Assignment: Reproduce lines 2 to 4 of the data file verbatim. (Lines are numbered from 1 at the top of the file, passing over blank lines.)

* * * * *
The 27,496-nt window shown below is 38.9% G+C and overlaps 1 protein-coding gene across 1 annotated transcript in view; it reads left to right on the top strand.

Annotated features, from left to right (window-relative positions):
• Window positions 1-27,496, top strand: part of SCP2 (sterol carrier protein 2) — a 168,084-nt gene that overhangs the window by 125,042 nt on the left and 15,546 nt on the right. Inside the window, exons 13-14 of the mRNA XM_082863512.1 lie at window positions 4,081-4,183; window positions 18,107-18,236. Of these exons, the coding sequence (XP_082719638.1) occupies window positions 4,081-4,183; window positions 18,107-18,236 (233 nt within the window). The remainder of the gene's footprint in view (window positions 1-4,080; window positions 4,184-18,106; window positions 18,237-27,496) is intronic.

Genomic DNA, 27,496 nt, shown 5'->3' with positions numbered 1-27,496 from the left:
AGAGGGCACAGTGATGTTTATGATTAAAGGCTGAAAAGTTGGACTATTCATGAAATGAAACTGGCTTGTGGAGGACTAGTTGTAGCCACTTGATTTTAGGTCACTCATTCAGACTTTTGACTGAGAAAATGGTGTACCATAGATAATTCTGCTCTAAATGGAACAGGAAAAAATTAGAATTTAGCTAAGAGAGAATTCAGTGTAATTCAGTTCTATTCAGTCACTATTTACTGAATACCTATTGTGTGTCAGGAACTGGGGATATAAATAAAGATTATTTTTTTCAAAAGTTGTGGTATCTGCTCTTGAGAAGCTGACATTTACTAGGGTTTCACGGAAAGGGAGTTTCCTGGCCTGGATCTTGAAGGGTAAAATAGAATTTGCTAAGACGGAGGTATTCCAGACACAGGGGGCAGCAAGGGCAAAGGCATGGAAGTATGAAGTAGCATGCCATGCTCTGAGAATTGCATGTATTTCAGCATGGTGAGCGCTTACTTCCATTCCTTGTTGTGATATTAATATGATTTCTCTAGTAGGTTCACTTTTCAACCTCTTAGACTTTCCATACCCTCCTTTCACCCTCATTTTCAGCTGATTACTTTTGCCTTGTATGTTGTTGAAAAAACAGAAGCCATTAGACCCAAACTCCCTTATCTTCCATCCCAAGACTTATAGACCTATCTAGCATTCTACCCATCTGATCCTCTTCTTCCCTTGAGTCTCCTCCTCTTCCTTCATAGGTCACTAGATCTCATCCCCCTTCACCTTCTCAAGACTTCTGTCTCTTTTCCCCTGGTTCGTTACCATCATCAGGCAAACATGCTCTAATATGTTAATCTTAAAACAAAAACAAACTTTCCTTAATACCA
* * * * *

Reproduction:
Annotated features, from left to right (window-relative positions):
• Window positions 1-27,496, top strand: part of SCP2 (sterol carrier protein 2) — a 168,084-nt gene that overhangs the window by 125,042 nt on the left and 15,546 nt on the right. Inside the window, exons 13-14 of the mRNA XM_082863512.1 lie at window positions 4,081-4,183; window positions 18,107-18,236. Of these exons, the coding sequence (XP_082719638.1) occupies window positions 4,081-4,183; window positions 18,107-18,236 (233 nt within the window). The remainder of the gene's footprint in view (window positions 1-4,080; window positions 4,184-18,106; window positions 18,237-27,496) is intronic.

Genomic DNA, 27,496 nt, shown 5'->3' with positions numbered 1-27,496 from the left: